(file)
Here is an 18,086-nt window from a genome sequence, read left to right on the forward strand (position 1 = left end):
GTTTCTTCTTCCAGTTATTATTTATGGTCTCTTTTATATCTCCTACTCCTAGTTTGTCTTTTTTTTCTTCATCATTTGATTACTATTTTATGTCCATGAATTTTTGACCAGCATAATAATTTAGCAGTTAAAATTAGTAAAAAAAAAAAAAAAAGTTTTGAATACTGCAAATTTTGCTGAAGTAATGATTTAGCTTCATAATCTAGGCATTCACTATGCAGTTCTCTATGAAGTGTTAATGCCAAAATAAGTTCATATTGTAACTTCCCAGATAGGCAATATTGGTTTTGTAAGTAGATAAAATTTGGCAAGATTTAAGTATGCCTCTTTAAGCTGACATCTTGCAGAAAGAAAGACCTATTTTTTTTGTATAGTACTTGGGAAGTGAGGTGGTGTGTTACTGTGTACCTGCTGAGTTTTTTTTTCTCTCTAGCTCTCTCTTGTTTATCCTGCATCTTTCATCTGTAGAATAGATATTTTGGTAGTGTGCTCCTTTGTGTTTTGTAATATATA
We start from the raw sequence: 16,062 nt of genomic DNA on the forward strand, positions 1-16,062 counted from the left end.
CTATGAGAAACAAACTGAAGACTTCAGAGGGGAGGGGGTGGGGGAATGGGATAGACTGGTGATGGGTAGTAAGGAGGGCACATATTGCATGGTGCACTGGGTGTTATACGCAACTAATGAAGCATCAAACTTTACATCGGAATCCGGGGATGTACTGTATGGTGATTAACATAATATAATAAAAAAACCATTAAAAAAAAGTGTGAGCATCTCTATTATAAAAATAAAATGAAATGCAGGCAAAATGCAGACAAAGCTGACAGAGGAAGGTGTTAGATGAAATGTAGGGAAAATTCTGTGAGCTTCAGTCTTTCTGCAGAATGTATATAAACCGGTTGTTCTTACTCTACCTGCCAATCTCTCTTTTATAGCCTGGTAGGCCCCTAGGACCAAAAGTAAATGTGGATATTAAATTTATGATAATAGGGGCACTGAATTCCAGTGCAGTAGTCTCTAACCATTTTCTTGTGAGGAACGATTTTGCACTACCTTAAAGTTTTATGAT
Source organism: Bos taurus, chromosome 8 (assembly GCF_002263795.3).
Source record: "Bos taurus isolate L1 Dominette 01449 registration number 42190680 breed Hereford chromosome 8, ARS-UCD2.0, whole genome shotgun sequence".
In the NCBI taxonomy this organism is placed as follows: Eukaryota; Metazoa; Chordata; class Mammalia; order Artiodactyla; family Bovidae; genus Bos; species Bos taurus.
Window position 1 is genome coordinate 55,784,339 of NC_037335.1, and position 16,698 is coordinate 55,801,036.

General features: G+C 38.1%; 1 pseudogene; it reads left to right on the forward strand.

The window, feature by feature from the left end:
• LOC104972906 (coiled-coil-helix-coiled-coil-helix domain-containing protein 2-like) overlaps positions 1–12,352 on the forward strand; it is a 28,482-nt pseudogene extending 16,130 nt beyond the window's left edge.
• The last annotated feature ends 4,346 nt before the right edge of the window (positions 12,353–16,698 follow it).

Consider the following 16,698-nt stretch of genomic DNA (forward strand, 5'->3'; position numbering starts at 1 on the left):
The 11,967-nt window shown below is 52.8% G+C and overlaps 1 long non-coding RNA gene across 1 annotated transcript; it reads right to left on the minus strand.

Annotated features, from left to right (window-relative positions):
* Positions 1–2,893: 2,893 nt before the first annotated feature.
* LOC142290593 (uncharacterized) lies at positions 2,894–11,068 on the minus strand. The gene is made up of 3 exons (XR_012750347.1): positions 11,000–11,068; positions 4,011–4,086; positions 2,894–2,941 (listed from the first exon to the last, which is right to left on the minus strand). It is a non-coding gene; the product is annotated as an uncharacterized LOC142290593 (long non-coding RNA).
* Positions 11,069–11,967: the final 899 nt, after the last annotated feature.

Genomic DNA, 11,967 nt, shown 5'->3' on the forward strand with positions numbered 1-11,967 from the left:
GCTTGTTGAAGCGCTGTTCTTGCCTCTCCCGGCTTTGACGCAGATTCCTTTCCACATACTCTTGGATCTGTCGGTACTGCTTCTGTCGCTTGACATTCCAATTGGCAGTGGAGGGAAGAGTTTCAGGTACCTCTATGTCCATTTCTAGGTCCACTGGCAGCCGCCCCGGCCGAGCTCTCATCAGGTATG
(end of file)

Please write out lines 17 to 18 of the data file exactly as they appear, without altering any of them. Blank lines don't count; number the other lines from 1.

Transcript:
* LOC142290593 (uncharacterized) lies at positions 2,894–11,068 on the minus strand. The gene is made up of 3 exons (XR_012750347.1): positions 11,000–11,068; positions 4,011–4,086; positions 2,894–2,941 (listed from the first exon to the last, which is right to left on the minus strand). It is a non-coding gene; the product is annotated as an uncharacterized LOC142290593 (long non-coding RNA).
* Positions 11,069–11,967: the final 899 nt, after the last annotated feature.